Hi, Deb_denton20 you need to make sure you have no intake leaks by spraying some Brake Kleen, Contact Cleaner, Starting Fluid etc. around the intake manifold and seals, if the RPM's go up or down significantly then you have a leak that needs to be fixed before you can continue with the carburetor adjustment.
The engine should be at operating temperature with the choke off to set the idle between 950-1050 rpm. Turn the idle skrew clockwise to increase the idle speed and counterclockwise to decrease the idle speed. If you have access to your air-fuel mixture skrew you may turn it as well, if not there is a video below on how to gain access, make sure you start with clean or new spark plugs. Gently turn the air-fuel mixture skrew clockwise until it starts to bottom out "STOP" do not over tighten as it will damage the taper on the end, now back the skrew out 1-1/2 full turns to establish a starting point start the engine and check the idle rpm's and turn the idle skrew accordingly for 950-1050 rpm if necessary, turn the air-fuel mixture skrew 1/4 turn at a time and let the engine settle for about 10 seconds, turn the skrew clockwise for a leaner mixture and counterclockwise for a richer mixture, you are seeking the highest rpm your air-fuel mixture skrew can acquire without going past 3 full turns from the bottom then resetting the idle skrew back down to 950-1050 rpm If you can not detect any rpm change and can not stall the engine by turning the air-fuel mixture skrew all the way in then your pilot/low-speed jet is too big and needs to be replaced with the next size smaller. Final adjustment should be made with a clean air filter mounted to the carburetor.
For more information about your issue and valuable "FREE" downloads that you will need for viewing or printing please click on the blue links below. Good luck and have a wonderful day. https://www.motorcycleforums.net/forum/suzuki/51568-yet-another-hard-start-suzuki-marauder-vz800.html https://www.youtube.com/watch?v=T8ttIqjErJ0 Suzuki VZ800 Service Manual https://www.partsfish.com/page/oem-parts-for-suzuki http://mybikemanuals.com/suzuki
Hi, Rod engine "BOG" is mainly caused by a rich air and lean fuel condition but it can also be caused by a lean air and rich fuel condition this situation rarely occurs and is only caused by the misinformed weekend warrior that owns a toolbox. If the bike has been sitting for months or years you will have to completely disassemble the carburetor and submerge the parts (except rubber parts) in "Carburetor Dip" It usually comes in a gallon bucket with a wire mesh basket that can be purchased at any automotive store. If it is not the above scenario then the following explanation will apply.
The more you open your throttle the more vacuum you are creating in your carburetor venturi and your intake manifold. When you are operating at higher RPM any unmetered air that leaks into your system can become more obvious.
Unmetered air is air that is getting into your system after the fuel has been delivered. If you have unmetered air getting into your system between the butterfly/slide of the carburetor and the cylinder head this will create a lean condition.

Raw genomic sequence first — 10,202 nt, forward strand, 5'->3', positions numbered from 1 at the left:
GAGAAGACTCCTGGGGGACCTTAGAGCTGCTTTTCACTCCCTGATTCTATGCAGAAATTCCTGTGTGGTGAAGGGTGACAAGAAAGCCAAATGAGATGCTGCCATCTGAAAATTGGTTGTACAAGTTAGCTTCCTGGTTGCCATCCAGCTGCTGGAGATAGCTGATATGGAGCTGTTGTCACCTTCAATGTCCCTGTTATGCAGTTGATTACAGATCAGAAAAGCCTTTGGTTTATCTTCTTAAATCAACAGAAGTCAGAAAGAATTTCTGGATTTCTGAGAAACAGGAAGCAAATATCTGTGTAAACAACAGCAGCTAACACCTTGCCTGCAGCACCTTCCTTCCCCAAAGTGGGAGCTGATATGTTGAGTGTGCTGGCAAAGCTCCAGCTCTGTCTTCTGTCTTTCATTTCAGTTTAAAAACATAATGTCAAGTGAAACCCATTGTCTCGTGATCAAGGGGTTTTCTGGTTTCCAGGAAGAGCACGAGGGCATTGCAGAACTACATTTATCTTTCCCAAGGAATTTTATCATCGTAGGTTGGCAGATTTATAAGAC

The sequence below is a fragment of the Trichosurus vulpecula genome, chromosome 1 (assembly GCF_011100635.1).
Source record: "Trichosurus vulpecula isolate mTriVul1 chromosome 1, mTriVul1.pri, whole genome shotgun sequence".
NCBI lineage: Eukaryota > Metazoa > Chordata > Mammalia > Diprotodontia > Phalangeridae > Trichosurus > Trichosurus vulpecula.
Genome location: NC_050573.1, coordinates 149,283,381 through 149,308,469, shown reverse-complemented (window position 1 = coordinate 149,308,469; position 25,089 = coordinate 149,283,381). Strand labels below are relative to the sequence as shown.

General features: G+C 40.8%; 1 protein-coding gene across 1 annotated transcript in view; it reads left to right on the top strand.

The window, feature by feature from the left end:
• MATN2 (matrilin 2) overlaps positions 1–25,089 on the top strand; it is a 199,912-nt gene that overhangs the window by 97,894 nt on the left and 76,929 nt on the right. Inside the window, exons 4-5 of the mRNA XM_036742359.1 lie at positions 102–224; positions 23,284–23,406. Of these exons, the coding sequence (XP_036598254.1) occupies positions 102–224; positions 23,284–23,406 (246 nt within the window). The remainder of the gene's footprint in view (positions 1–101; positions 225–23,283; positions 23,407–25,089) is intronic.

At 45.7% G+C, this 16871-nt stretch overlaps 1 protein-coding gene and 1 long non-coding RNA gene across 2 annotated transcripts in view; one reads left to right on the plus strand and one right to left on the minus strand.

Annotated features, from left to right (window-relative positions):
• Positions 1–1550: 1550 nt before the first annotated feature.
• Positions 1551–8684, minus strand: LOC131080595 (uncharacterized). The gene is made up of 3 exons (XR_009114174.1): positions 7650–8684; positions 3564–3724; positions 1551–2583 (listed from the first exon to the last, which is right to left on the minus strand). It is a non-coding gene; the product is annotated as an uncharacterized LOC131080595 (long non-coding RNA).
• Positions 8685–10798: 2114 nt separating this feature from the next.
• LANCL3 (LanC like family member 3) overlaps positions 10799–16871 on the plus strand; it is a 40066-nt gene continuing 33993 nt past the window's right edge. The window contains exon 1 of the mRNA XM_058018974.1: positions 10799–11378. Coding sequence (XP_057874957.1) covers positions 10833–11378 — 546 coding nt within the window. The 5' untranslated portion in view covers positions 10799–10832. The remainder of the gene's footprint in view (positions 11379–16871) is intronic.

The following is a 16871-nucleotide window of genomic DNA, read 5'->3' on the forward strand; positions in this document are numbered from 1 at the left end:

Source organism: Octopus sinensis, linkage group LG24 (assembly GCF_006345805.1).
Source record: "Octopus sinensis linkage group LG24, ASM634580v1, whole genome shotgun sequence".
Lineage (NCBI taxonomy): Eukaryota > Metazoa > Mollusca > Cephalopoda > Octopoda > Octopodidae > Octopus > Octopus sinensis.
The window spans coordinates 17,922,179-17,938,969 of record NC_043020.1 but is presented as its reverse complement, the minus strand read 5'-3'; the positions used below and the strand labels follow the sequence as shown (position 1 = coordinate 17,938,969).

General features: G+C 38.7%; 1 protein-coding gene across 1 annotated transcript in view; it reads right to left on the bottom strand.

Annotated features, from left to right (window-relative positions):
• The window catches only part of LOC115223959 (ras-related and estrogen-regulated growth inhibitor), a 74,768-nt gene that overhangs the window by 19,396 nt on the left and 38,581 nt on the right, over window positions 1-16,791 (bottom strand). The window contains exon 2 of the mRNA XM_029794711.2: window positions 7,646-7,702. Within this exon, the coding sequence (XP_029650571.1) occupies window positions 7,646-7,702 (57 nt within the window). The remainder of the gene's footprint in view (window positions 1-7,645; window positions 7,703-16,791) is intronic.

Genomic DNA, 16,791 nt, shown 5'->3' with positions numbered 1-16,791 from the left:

All of the rubber components of the fuel system like vacuum hoses and intake manifold that you mount the carburetor to are made of rubber. If none of these components have been changed they are more than likely highly degraded and probably cracked in places to allow unwanted-unmetered-contaminated air into the combustion chamber. Check all of your vacuum lines and vacuum plugs for carburetor synchronization. The vacuum plugs are in the head just after the rubber intake manifolds. The petcock has a vacuum line as well as part of the emission system.
1. Check the intake manifold for fissures.
2. Ensure the bands used to tighten the manifolds down on the intake are secure and have not bound up the manifold.
3. Make sure air box fittings are not warped and fit completely over the carburetor.
Your airbox is metering air and is the first step in the process of consuming air and fuel. The system requires the resistance of the air filter in order to get the proper vacuum to "SUCK" the fuel out of the float bowl and create the proper venturi effect.
Improper mounting and sealing of the airbox will create a small lean effect. This might seem like no big deal but you are inviting dust and debris in your engine that is doing slow damage by not having proper fitment. Fix it so you know it's not contributing to your issue. Pick the low-hanging fruit first.
Do not go and start adjusting anything at this point. It ran fine before. There is something wrong with the assembly or a component. Do not adjust your floats. Get it back to where it was. The moment you start tweaking everything is the moment you lose OEM settings which are a must-have for fine-tuning and maximum performance.
Fine-tuning your carburetor and multi carb syncing come at the very end following the proper procedure established by the Carburetor Gods.
For more information about your issue and valuable "FREE" downloads that you will need for viewing or printing please click on the blue links below. Good luck and have a wonderful day. Bike idles perfect but dies when given the slightest amount of throttle 93... https://www.youtube.com/watch?v=0SPx25YdCCc Suzuki VZ800 Service Manual https://www.partsfish.com/page/oem-parts-for-suzuki http://mybikemanuals.com/suzuki
Check the attached links,Manuals and guides, Good luck with your Bike
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